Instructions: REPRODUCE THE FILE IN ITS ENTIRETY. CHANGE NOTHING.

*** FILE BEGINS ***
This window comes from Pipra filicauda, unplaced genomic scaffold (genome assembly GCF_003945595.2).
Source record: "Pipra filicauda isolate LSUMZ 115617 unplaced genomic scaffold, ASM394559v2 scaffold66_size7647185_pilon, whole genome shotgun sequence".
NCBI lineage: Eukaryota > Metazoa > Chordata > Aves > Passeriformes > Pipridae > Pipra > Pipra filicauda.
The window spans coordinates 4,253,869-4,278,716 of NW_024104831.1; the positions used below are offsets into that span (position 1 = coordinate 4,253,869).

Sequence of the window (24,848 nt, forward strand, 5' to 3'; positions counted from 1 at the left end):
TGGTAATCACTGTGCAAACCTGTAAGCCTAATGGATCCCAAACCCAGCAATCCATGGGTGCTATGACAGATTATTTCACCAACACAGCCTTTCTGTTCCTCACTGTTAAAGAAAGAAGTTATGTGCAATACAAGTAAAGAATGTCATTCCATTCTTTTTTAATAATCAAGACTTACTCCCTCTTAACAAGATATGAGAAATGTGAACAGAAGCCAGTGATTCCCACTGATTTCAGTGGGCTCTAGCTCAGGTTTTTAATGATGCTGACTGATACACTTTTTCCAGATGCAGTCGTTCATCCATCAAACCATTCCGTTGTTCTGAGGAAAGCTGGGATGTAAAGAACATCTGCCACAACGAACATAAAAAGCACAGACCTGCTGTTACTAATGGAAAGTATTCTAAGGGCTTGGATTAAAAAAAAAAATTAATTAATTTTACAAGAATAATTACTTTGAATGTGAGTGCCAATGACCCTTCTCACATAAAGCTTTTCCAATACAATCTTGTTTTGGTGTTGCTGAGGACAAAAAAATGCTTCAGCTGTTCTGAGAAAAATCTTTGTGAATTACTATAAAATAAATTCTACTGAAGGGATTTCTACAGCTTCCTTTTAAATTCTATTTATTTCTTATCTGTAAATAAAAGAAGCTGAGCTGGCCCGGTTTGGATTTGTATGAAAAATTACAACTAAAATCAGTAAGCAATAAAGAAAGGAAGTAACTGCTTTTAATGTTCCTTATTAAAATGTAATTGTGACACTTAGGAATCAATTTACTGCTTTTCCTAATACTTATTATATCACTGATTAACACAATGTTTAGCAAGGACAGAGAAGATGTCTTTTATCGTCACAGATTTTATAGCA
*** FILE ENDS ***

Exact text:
This window comes from Pipra filicauda, unplaced genomic scaffold (genome assembly GCF_003945595.2).
Source record: "Pipra filicauda isolate LSUMZ 115617 unplaced genomic scaffold, ASM394559v2 scaffold66_size7647185_pilon, whole genome shotgun sequence".
NCBI lineage: Eukaryota > Metazoa > Chordata > Aves > Passeriformes > Pipridae > Pipra > Pipra filicauda.
The window spans coordinates 4,253,869-4,278,716 of NW_024104831.1; the positions used below are offsets into that span (position 1 = coordinate 4,253,869).

Sequence of the window (24,848 nt, forward strand, 5' to 3'; positions counted from 1 at the left end):
TGGTAATCACTGTGCAAACCTGTAAGCCTAATGGATCCCAAACCCAGCAATCCATGGGTGCTATGACAGATTATTTCACCAACACAGCCTTTCTGTTCCTCACTGTTAAAGAAAGAAGTTATGTGCAATACAAGTAAAGAATGTCATTCCATTCTTTTTTAATAATCAAGACTTACTCCCTCTTAACAAGATATGAGAAATGTGAACAGAAGCCAGTGATTCCCACTGATTTCAGTGGGCTCTAGCTCAGGTTTTTAATGATGCTGACTGATACACTTTTTCCAGATGCAGTCGTTCATCCATCAAACCATTCCGTTGTTCTGAGGAAAGCTGGGATGTAAAGAACATCTGCCACAACGAACATAAAAAGCACAGACCTGCTGTTACTAATGGAAAGTATTCTAAGGGCTTGGATTAAAAAAAAAAATTAATTAATTTTACAAGAATAATTACTTTGAATGTGAGTGCCAATGACCCTTCTCACATAAAGCTTTTCCAATACAATCTTGTTTTGGTGTTGCTGAGGACAAAAAAATGCTTCAGCTGTTCTGAGAAAAATCTTTGTGAATTACTATAAAATAAATTCTACTGAAGGGATTTCTACAGCTTCCTTTTAAATTCTATTTATTTCTTATCTGTAAATAAAAGAAGCTGAGCTGGCCCGGTTTGGATTTGTATGAAAAATTACAACTAAAATCAGTAAGCAATAAAGAAAGGAAGTAACTGCTTTTAATGTTCCTTATTAAAATGTAATTGTGACACTTAGGAATCAATTTACTGCTTTTCCTAATACTTATTATATCACTGATTAACACAATGTTTAGCAAGGACAGAGAAGATGTCTTTTATCGTCACAGATTTTATAGCA